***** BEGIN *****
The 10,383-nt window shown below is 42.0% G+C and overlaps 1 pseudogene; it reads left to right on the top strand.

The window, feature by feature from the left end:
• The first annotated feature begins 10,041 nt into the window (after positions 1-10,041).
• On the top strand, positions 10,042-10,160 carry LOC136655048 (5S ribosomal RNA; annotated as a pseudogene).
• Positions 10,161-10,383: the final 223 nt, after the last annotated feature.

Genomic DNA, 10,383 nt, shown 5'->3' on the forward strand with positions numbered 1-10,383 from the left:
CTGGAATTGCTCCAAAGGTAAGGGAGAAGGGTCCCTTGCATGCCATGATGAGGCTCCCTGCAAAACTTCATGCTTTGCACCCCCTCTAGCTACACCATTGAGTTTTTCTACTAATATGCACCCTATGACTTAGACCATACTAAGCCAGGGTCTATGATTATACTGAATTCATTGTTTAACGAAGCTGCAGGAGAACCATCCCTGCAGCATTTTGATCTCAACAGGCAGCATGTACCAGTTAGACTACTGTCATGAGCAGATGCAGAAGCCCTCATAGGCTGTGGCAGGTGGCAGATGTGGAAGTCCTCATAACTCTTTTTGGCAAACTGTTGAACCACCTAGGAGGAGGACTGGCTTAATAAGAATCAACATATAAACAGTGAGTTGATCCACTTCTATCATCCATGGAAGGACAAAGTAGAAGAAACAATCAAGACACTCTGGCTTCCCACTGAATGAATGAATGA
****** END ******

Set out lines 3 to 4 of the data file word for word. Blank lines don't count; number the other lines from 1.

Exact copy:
• The first annotated feature begins 10,041 nt into the window (after positions 1-10,041).
• On the top strand, positions 10,042-10,160 carry LOC136655048 (5S ribosomal RNA; annotated as a pseudogene).